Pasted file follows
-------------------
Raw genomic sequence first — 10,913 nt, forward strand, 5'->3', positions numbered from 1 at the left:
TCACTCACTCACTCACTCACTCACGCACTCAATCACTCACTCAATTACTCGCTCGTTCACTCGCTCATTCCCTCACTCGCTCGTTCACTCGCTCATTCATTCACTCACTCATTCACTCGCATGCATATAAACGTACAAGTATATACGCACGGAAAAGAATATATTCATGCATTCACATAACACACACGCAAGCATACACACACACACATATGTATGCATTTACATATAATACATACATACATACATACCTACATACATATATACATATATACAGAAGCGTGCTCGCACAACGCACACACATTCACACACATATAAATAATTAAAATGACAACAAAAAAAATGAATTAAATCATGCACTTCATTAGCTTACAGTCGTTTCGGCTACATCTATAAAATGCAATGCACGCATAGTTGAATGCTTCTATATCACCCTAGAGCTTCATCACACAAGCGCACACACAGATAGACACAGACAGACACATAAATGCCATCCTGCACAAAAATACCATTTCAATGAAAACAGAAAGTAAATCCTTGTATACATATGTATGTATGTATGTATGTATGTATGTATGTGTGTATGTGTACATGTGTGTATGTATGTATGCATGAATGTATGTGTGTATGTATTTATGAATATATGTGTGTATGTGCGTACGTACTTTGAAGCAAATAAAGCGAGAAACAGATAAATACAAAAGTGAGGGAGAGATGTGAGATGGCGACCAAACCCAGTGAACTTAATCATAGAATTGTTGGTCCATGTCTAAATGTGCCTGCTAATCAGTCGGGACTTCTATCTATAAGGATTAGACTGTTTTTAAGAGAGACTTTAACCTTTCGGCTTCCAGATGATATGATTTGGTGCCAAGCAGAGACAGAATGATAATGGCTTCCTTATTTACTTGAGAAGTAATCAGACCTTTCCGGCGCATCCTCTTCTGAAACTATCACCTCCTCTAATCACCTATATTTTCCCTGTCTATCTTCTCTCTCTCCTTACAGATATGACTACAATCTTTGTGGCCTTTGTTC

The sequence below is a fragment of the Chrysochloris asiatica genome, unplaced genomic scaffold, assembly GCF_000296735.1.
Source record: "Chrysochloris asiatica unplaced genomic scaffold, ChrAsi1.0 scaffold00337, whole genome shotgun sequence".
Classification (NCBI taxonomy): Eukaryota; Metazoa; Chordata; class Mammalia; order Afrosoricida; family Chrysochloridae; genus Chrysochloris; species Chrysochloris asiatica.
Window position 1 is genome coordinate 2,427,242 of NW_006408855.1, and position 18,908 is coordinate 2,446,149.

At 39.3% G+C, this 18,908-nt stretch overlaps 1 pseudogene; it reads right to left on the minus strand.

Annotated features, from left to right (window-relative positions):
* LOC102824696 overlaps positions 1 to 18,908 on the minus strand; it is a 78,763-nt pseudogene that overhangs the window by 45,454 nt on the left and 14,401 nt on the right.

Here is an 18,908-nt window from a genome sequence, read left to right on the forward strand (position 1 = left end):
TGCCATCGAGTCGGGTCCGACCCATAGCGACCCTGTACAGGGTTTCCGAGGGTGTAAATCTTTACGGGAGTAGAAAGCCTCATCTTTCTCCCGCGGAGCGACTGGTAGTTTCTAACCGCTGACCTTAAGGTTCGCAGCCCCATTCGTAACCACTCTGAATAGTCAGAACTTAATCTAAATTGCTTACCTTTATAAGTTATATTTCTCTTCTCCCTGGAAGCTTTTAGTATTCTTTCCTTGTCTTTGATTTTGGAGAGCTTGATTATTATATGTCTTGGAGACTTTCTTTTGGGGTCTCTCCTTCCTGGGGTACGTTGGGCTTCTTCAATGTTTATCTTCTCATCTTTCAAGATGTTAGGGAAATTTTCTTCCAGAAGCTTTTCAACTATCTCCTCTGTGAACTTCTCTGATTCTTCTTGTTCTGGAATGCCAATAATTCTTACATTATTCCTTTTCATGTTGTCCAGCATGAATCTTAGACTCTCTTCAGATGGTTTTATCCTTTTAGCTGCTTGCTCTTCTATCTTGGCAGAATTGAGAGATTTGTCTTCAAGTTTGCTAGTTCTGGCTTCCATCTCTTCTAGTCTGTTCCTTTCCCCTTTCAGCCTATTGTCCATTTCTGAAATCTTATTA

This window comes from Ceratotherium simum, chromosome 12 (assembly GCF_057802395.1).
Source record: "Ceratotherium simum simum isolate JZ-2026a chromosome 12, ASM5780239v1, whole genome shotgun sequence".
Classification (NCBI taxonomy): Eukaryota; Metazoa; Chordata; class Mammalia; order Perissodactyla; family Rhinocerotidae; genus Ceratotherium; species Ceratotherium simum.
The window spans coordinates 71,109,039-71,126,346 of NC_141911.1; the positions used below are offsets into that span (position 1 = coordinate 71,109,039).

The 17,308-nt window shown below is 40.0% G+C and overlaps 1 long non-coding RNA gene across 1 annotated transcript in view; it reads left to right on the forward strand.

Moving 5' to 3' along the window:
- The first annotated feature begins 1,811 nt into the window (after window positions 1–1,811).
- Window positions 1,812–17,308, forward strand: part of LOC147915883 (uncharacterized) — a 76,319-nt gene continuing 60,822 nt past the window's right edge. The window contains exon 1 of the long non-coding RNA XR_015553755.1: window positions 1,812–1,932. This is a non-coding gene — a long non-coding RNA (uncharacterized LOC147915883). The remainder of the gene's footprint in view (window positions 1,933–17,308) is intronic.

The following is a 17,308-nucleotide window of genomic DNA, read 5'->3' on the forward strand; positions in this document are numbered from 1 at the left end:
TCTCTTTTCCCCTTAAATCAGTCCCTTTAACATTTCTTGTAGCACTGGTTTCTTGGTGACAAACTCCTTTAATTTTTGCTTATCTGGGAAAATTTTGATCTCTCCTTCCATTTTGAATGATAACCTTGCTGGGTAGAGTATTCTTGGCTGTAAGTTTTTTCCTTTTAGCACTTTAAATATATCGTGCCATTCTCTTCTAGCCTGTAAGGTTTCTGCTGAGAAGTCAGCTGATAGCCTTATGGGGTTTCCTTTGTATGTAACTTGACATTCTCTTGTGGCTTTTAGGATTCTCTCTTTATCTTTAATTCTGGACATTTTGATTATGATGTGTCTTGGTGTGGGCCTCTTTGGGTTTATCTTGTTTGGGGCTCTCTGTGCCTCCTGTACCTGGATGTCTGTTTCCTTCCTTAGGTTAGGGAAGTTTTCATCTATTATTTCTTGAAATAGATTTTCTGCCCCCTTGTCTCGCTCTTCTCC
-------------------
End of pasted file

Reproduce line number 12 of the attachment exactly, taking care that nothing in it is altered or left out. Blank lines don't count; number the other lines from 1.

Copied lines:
This window comes from Ceratotherium simum, chromosome 12 (assembly GCF_057802395.1).